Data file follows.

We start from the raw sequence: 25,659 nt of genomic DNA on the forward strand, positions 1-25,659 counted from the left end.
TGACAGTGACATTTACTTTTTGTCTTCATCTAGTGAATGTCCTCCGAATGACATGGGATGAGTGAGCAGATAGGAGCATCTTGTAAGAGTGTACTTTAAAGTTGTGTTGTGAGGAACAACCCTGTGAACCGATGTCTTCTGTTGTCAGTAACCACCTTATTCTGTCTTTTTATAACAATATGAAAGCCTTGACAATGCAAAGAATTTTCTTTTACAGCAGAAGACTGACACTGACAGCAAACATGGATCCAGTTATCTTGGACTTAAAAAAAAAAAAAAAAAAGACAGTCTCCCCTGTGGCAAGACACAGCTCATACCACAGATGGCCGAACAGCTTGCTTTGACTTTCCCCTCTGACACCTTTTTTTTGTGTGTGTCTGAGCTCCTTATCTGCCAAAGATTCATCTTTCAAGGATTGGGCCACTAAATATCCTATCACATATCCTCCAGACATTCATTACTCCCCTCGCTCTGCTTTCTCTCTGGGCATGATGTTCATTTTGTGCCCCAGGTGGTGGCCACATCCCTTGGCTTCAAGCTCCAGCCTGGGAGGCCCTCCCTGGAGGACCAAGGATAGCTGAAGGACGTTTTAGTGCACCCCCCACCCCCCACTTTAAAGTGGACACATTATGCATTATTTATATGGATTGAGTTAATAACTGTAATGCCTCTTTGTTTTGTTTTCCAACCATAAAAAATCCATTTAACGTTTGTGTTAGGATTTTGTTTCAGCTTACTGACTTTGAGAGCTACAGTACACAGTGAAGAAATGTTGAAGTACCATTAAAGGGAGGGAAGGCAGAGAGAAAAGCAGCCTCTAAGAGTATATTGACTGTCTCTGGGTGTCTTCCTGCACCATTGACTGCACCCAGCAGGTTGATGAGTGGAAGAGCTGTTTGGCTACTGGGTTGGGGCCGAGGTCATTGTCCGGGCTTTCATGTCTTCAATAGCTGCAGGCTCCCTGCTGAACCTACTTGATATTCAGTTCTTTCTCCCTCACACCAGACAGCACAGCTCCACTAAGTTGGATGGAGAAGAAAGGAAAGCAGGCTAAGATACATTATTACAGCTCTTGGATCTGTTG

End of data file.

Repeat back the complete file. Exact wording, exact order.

We start from the raw sequence: 25,659 nt of genomic DNA on the forward strand, positions 1-25,659 counted from the left end.
TGACAGTGACATTTACTTTTTGTCTTCATCTAGTGAATGTCCTCCGAATGACATGGGATGAGTGAGCAGATAGGAGCATCTTGTAAGAGTGTACTTTAAAGTTGTGTTGTGAGGAACAACCCTGTGAACCGATGTCTTCTGTTGTCAGTAACCACCTTATTCTGTCTTTTTATAACAATATGAAAGCCTTGACAATGCAAAGAATTTTCTTTTACAGCAGAAGACTGACACTGACAGCAAACATGGATCCAGTTATCTTGGACTTAAAAAAAAAAAAAAAAAAGACAGTCTCCCCTGTGGCAAGACACAGCTCATACCACAGATGGCCGAACAGCTTGCTTTGACTTTCCCCTCTGACACCTTTTTTTTGTGTGTGTCTGAGCTCCTTATCTGCCAAAGATTCATCTTTCAAGGATTGGGCCACTAAATATCCTATCACATATCCTCCAGACATTCATTACTCCCCTCGCTCTGCTTTCTCTCTGGGCATGATGTTCATTTTGTGCCCCAGGTGGTGGCCACATCCCTTGGCTTCAAGCTCCAGCCTGGGAGGCCCTCCCTGGAGGACCAAGGATAGCTGAAGGACGTTTTAGTGCACCCCCCACCCCCCACTTTAAAGTGGACACATTATGCATTATTTATATGGATTGAGTTAATAACTGTAATGCCTCTTTGTTTTGTTTTCCAACCATAAAAAATCCATTTAACGTTTGTGTTAGGATTTTGTTTCAGCTTACTGACTTTGAGAGCTACAGTACACAGTGAAGAAATGTTGAAGTACCATTAAAGGGAGGGAAGGCAGAGAGAAAAGCAGCCTCTAAGAGTATATTGACTGTCTCTGGGTGTCTTCCTGCACCATTGACTGCACCCAGCAGGTTGATGAGTGGAAGAGCTGTTTGGCTACTGGGTTGGGGCCGAGGTCATTGTCCGGGCTTTCATGTCTTCAATAGCTGCAGGCTCCCTGCTGAACCTACTTGATATTCAGTTCTTTCTCCCTCACACCAGACAGCACAGCTCCACTAAGTTGGATGGAGAAGAAAGGAAAGCAGGCTAAGATACATTATTACAGCTCTTGGATCTGTTG